Thursday, June 20, 2024

Five of the Best Movie Soundtracks in 2017 So Far

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Being married to a movie critic, you tend to go with them to watch a lot of movies. It’s fine, I love cinema in my own right. However, my first love will always be soundtracks and scoring. Some years, there is an utter dearth in soundtracks/scores that elevated their respective films. It’s an even bigger problem recently, as more and more composers complain that directors want them to mimic existing tracks instead of letting them create something unique to the movie.

Whether it’s an entirely original score, selected songs, or a mix of both, a good soundtrack can absolutely elevate its movie. Here are my top five from 2017.

Get Out – Michael Abels

The soundtrack Michael Abels put together for Get Out reminds me of Stanley Kubrick’s detailed work on The Shining. Sure at first glance, everything looks okay. When you start the film, everything sounds welcoming and then the main title “Sikiliza Kwa Wahenga” begins and something in the back of your reptilian brain twigs onto the fact that not everything is as it seems. You’re not sure what exactly it is, and as the film progresses, that mounting sense of “not right, not right, not right!” perfectly ramps up the tension Get Out is building. Just as Kubrick spent time putting the devil in the details of his set and shots for The Shining, Abels masterfully works with notes and chord structures to produce an eery atmosphere that leaves the audience as leery as the protagonist.

Logan – Marco Beltrami/Johnny Cash

While I appreciate the vocals on Get Out, it was the original score that truly sealed its place on this list. Logan is a hybrid. Marco Beltrami’s originally scored songs perfectly set the atmosphere of melancholy days gone by, while adding a touch of old school Rat Pack style cool. This is the Wolverine after all. However, most viewers would be hard-pressed to deny that the marketing team’s decision to use Johnny Cash’s cover of “Hurt” in the official trailer truly gave the emotional punch this “outlived my friends and family, and my time is coming” tone that Logan warned us we were in store for. However, that’s not the Johnny Cash song that made the film for me. Running with their Cash success (and truly, Cash’s voice and legendary career compliment the Wolverine so much it’s eery), the soundtrack for Logan decided to use another of his songs, for the ending credits. The use of “The Man Comes Around” was the perfect choice to cap off this decades long journey of a beloved character who has, truly, deserved his rest.

Power Rangers – Brian Tyler/Bootstraps

I know, surprise right? Like I would let slip a chance to include one of my favorite movies? Power Rangers was an underrated film with a ton of heart, and it was elevated both by director Dean Israelite letting Brian Tyler work on a sound that was unique to Power Rangers and by thoughtful song choice for key scenes of the movie. Remember how I mentioned in my opening that modern blockbusters have a problem with original scores because directors want their composers to make something that sounds like an existing score? Not a problem here. In fact, Israelite does something fairly uncommon anymore, devoting an entire shot to serve as both a major point of the movie and a giant feature piece for Tyler’s score. The soundtrack is no slouch either. I don’t like some of the artists they use, but they’ve so perfectly matched the songs to the scenes, I don’t even care. That said, the film’s crowning moment is the use of Bootstraps’ cover of “Stand By Me” in Billy’s scene. Seriously, tell me you don’t need a tissue ready.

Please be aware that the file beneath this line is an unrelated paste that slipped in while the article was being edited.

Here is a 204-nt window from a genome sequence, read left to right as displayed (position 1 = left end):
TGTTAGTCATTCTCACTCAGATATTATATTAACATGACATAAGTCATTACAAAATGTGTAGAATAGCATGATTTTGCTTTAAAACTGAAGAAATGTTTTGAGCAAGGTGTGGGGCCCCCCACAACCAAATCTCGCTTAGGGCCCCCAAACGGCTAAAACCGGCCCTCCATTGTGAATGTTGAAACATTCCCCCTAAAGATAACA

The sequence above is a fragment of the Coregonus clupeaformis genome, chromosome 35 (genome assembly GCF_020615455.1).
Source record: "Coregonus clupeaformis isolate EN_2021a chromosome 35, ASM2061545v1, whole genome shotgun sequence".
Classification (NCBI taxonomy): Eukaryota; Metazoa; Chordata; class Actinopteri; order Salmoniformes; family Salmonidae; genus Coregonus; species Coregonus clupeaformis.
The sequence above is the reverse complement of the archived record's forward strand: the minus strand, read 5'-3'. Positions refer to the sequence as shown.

Wonder Woman – Rupert Gregson-Williams

I know. Shock. Wonder Woman made the list. Hands down, this is by far my favorite score of this year, maybe of this decade. It’s just that good. Gregson-Williams is an example of not judging a person based on their past work, because he’s spent a LOT of time scoring Adam Sandler movies. And then… this. Multiple songs are standouts by just how well they captured the essence of Wonder Woman and its story. “No Man’s Land” alone helped seal Diana’s climb out of the trenches as one of the most brilliant cinematic scenes ever (yes, I said it), but the emotional hits keep on coming. Later, in the climax of Diana’s fight with Ares, it’s “Hell Hath No Fury” that makes us burn with Diana’s rage and loss from Steve Trevor’s sacrifice. It’s not just high emotional moments either. “Trafalgar Celebration” is at once both the balm after the hurt, hopeful, and yet somber in reminding us just what this newfound peace has cost. Yes, Sia’s “To Be Human” featuring Labrinth is a great cap for the ending credits, but the score truly helps make this film a masterpiece.

Atomic Blonde Original Motion Picture Soundtrack

This film is on the list purely for the song selection. A wild, gritty, noir style romp in the days before the Berlin Wall falls, Atomic Blonde’s soundtrack is an ode to 1980’s nihilism and debauchery at its finest. You know you’re in for a treat when the Peter Schilling cover of “Major Tom” crescendos in a wild car fight serving as Lorraine’s “welcome” to Berlin. Treats like HEALTH’s cover of “Blue Monday” and a veritable Who’s Who lineup of 80’s standouts like David Bowie, George Michael, Queen, and more solidify this soundtrack as one of the most high octane and flat out fun of the year. All of that said, it wouldn’t have been complete without the original Cold War bop itself, “99 Luftballons” which Atomic Blonde not only gives us once, through a cover by Kaleida (which is admittedly more somber) but also the original poppy version by Nena. What more can you ask for?

Image courtesy of Lionsgate

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